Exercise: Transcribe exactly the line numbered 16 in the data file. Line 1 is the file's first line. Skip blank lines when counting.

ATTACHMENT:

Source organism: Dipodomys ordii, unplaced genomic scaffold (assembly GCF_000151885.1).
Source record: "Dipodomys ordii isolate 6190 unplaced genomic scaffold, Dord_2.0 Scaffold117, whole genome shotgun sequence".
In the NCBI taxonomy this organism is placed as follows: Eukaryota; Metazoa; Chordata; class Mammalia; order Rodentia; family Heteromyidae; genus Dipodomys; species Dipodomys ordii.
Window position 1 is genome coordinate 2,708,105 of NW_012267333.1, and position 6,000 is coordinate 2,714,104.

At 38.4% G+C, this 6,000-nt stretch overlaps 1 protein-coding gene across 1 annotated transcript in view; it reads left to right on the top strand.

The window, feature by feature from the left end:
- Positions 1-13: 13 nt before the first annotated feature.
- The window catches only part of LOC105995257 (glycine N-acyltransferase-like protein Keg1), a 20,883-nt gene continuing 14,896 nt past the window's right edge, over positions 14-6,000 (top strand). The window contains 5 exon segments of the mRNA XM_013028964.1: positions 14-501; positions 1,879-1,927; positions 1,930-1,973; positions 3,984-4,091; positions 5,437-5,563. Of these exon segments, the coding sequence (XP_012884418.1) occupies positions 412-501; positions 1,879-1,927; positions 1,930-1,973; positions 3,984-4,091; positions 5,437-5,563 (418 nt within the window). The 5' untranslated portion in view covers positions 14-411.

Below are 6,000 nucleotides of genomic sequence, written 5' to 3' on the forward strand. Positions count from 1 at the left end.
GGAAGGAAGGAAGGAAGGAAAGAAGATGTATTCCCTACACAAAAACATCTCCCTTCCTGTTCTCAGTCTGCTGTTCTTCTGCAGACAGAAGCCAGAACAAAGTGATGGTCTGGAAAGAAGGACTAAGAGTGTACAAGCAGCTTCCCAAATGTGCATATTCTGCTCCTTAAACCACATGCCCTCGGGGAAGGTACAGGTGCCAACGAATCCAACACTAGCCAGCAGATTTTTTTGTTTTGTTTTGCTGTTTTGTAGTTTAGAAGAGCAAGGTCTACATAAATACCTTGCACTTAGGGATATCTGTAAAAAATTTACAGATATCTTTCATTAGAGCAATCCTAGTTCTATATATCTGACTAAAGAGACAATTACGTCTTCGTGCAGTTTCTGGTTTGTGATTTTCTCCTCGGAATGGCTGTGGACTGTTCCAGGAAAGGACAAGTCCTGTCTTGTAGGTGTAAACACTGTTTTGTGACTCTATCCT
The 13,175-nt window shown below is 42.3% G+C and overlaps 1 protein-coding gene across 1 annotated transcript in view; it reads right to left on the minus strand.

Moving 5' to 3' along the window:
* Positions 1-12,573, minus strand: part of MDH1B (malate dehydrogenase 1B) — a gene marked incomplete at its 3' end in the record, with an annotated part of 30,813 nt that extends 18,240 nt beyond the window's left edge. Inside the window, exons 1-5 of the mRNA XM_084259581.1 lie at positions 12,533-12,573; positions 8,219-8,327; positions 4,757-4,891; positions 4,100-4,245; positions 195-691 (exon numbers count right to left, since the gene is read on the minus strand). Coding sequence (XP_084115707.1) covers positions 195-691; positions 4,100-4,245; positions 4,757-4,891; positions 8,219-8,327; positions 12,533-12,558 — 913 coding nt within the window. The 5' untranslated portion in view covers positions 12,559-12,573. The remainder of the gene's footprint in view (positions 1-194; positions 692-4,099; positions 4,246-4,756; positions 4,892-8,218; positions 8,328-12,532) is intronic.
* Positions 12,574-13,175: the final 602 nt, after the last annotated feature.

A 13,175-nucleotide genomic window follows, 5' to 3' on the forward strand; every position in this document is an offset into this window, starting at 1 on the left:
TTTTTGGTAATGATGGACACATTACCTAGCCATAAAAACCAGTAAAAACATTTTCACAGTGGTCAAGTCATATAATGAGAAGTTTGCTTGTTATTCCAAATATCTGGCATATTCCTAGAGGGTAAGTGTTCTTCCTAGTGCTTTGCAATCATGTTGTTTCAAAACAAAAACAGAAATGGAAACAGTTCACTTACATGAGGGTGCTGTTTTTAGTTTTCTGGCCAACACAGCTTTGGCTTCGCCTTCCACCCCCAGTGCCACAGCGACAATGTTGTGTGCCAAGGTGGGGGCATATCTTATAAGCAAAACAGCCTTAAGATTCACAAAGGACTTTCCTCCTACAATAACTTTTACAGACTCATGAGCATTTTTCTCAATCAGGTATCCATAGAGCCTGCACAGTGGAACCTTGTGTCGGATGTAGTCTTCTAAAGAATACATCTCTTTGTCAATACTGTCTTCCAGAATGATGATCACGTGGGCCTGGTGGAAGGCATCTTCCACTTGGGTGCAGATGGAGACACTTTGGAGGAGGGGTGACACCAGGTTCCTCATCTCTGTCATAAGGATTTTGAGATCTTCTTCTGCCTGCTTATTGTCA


TTTTTGGTAATGATGGACACATTACCTAGCCATAAAAACCAGTAAAAACATTTTCACAGTGGTCAAGTCATATAATGAGAAGTTTGCTTGTTATTCCAAATATCTGGCATATTCCTAGAGGGTAAGTGTTCTTCCTAGTGCTTTGCAATCATGTTGTTTCAAAACAAAAACAGAAATGGAAACAGTTCACTTACATGAGGGTGCTGTTTTTAGTTTTCTGGCCAACACAGCTTTGGCTTCGCCTTCCACCCCCAGTGCCACAGCGACAATGTTGTGTGCCAAGGTGGGGGCATATCTTATAAGCAAAACAGCCTTAAGATTCACAAAGGACTTTCCTCCTACAATAACTTTTACAGACTCATGAGCATTTTTCTCAATCAGGTATCCATAGAGCCTGCACAGTGGAACCTTGTGTCGGATGTAGTCTTCTAAAGAATACATCTCTTTGTCAATACTGTCTTCCAGAATGATGATCACGTGGGCCTGGTGGAAGGCATCTTCCACTTGGGTGCAGATGGAGACACTTTGGAGGAGGGGTGACACCAGGTTCCTCATCTCTGTCATAAGGATTTTGAGATCTTCTTCTGCCTGCTTATTGTCA